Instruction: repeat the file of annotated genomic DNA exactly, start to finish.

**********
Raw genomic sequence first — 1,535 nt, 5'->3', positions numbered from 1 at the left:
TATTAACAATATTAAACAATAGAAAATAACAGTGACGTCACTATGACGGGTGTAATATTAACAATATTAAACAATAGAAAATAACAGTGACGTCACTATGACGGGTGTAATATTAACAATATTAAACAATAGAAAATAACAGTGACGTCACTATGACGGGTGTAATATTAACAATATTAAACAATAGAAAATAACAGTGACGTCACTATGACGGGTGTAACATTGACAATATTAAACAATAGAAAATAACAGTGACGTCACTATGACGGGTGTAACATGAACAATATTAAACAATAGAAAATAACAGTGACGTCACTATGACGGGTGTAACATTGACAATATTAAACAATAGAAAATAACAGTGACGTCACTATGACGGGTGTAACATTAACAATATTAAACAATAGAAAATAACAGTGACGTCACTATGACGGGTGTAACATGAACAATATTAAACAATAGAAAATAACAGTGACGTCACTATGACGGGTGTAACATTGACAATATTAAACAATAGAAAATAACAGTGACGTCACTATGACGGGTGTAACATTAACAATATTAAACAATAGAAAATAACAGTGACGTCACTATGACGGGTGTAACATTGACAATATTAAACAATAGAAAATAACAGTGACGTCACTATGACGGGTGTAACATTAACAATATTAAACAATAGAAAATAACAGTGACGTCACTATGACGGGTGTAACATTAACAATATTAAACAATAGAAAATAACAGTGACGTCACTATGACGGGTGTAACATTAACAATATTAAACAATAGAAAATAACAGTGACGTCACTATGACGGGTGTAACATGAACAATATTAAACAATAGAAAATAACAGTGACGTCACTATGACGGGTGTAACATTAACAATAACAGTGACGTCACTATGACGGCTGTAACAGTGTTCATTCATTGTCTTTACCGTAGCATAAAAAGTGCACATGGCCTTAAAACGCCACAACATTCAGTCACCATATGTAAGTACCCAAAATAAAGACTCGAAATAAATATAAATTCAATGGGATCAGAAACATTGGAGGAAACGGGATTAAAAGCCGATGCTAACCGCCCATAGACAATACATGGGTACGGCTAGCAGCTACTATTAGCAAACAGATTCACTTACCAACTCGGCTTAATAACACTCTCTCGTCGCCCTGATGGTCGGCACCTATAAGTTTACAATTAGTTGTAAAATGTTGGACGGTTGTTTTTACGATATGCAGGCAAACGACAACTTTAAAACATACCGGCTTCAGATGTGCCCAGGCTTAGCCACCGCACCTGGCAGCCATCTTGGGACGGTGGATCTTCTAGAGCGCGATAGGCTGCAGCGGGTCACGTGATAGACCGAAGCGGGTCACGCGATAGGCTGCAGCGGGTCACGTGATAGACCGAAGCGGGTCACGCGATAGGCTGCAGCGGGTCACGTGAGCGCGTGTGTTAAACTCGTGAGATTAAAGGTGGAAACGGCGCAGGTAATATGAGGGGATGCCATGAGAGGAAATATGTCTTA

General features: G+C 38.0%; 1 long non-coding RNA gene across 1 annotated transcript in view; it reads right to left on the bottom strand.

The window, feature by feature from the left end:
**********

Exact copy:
Raw genomic sequence first — 1,535 nt, 5'->3', positions numbered from 1 at the left:
TATTAACAATATTAAACAATAGAAAATAACAGTGACGTCACTATGACGGGTGTAATATTAACAATATTAAACAATAGAAAATAACAGTGACGTCACTATGACGGGTGTAATATTAACAATATTAAACAATAGAAAATAACAGTGACGTCACTATGACGGGTGTAATATTAACAATATTAAACAATAGAAAATAACAGTGACGTCACTATGACGGGTGTAACATTGACAATATTAAACAATAGAAAATAACAGTGACGTCACTATGACGGGTGTAACATGAACAATATTAAACAATAGAAAATAACAGTGACGTCACTATGACGGGTGTAACATTGACAATATTAAACAATAGAAAATAACAGTGACGTCACTATGACGGGTGTAACATTAACAATATTAAACAATAGAAAATAACAGTGACGTCACTATGACGGGTGTAACATGAACAATATTAAACAATAGAAAATAACAGTGACGTCACTATGACGGGTGTAACATTGACAATATTAAACAATAGAAAATAACAGTGACGTCACTATGACGGGTGTAACATTAACAATATTAAACAATAGAAAATAACAGTGACGTCACTATGACGGGTGTAACATTGACAATATTAAACAATAGAAAATAACAGTGACGTCACTATGACGGGTGTAACATTAACAATATTAAACAATAGAAAATAACAGTGACGTCACTATGACGGGTGTAACATTAACAATATTAAACAATAGAAAATAACAGTGACGTCACTATGACGGGTGTAACATTAACAATATTAAACAATAGAAAATAACAGTGACGTCACTATGACGGGTGTAACATGAACAATATTAAACAATAGAAAATAACAGTGACGTCACTATGACGGGTGTAACATTAACAATAACAGTGACGTCACTATGACGGCTGTAACAGTGTTCATTCATTGTCTTTACCGTAGCATAAAAAGTGCACATGGCCTTAAAACGCCACAACATTCAGTCACCATATGTAAGTACCCAAAATAAAGACTCGAAATAAATATAAATTCAATGGGATCAGAAACATTGGAGGAAACGGGATTAAAAGCCGATGCTAACCGCCCATAGACAATACATGGGTACGGCTAGCAGCTACTATTAGCAAACAGATTCACTTACCAACTCGGCTTAATAACACTCTCTCGTCGCCCTGATGGTCGGCACCTATAAGTTTACAATTAGTTGTAAAATGTTGGACGGTTGTTTTTACGATATGCAGGCAAACGACAACTTTAAAACATACCGGCTTCAGATGTGCCCAGGCTTAGCCACCGCACCTGGCAGCCATCTTGGGACGGTGGATCTTCTAGAGCGCGATAGGCTGCAGCGGGTCACGTGATAGACCGAAGCGGGTCACGCGATAGGCTGCAGCGGGTCACGTGATAGACCGAAGCGGGTCACGCGATAGGCTGCAGCGGGTCACGTGAGCGCGTGTGTTAAACTCGTGAGATTAAAGGTGGAAACGGCGCAGGTAATATGAGGGGATGCCATGAGAGGAAATATGTCTTA

General features: G+C 38.0%; 1 long non-coding RNA gene across 1 annotated transcript in view; it reads right to left on the bottom strand.

The window, feature by feature from the left end: